I been trying to find the way I can calculate the telescope lens diameter needed to see a star by the distance of the star or the planet from the earth. Is there any mathematical relation we usually use to build our telescopes lens?

Example : Proxima Centauri b is about 4.24 light years away from us. We need a telescope that will capture its atmosphere. How big would the lens of that telescope needed will be?

  • $\begingroup$ A telescope the size of a galaxy in order to observe a star system at a tiny fraction of the galaxy's diameter: you'd be building a frigging huge microscope, but not a telescope. $\endgroup$ Jan 19, 2023 at 13:35
  • $\begingroup$ joke aside: can you share some of your own thoughts on how to approach this. There are common formula to derive the size of an optic in order to resolve a certain angle. Calculate the angle you want to resolve, then apply that formula for the aperture of the optics. en.wikipedia.org/wiki/Angular_resolution $\endgroup$ Jan 19, 2023 at 13:38
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    $\begingroup$ well , i know but i just need the mathematic relation i will play with it $\endgroup$
    – xone-a
    Jan 19, 2023 at 13:38
  • $\begingroup$ I'm not sure whether you need a telescope as big as galaxies, a telescope the size of earth would be sufficient. Because an telescope the size of Earth known as EHT can capture something more than 2000 lightyears away $\endgroup$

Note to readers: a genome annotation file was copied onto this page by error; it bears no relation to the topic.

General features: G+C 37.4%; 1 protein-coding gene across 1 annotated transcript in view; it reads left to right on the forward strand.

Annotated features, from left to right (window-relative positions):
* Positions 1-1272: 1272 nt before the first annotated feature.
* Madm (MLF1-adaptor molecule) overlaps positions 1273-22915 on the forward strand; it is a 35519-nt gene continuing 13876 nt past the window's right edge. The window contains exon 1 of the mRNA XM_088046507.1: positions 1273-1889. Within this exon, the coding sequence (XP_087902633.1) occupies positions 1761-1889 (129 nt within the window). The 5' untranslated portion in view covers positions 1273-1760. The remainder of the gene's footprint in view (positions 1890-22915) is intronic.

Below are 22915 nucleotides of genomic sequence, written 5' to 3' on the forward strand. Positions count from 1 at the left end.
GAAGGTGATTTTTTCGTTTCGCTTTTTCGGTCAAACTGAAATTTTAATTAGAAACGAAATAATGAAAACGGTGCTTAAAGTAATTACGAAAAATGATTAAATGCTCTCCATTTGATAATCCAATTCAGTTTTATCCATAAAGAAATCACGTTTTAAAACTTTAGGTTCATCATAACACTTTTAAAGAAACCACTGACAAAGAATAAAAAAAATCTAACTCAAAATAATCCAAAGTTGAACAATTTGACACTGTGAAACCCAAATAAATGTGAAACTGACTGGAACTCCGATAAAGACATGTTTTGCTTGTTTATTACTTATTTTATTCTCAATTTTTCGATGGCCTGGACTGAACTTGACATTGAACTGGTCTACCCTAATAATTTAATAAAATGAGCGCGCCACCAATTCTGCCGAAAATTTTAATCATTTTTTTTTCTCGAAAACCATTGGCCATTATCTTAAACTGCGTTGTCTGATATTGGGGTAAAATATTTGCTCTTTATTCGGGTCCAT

– user47732
    Jan 19, 2023 at 15:28

1 Answer 1


The relation for angular resolution (angle $\theta$), the wavelength $\lambda$ and the telescope opening $D$ is simple, given by the diffraction formula for the Airy disk:

$$ \sin \theta \approx \theta = 1.22 \frac{\lambda}{D}$$

The angle $\theta$ can be calculated from the triangle from observer to object-of-interest (distance $d$ and its extend $r$: $\theta \approx r/d$.

For a distance of $d = 4.24 \mathrm{LY} = 4.01\cdot 10^{16}$m, you get for 1000km-size features an angle of $\theta = \frac{1,000,000\mathrm{m}}{4.01\cdot 10^{16}\mathrm{m}} = 2.5\cdot 10^{-11}$, and thus $$ D = 1.22\cdot \frac{\lambda}{\theta} = 1.22\frac{500\cdot 10^{-9}}{2.5\cdot 10^{-11}} = 25000\mathrm{m} = 25\mathrm{km}$$

Yet you don't need to resolve the atmosphere or planet at all in order to detect and analyse it: you can do spectroscopy and compare the host star's spectrum to the planet's spectrum. The difference will be the influence of the planet's atmosphere. This is already being done.

  • $\begingroup$ i did some things and find out the D diameter of the leng will be 3 meters :) :( $\endgroup$
    – xone-a
    Jan 19, 2023 at 19:29
  • $\begingroup$ in second attempt i have fixed the theta the equation gave 'D is 54 km.' $\endgroup$
    – xone-a
    Jan 19, 2023 at 19:42
  • $\begingroup$ am pretty sure thats not true at all haha but anyways i think i will need some help $\endgroup$
    – xone-a
    Jan 19, 2023 at 20:13
  • $\begingroup$ @xone-a "i did some things" perhaps you could edit those things that you did into the question... But a 54km optical telescope seems reasonable for resolving an exoplanet (ie utterly beyond current capacity) so that might be right. $\endgroup$
    – James K
    Jan 19, 2023 at 20:49
  • $\begingroup$ For a 1000km resolution, and visible light at a 500nm wavelength, my result is a diameter of 250km. $\endgroup$ Jan 20, 2023 at 9:16

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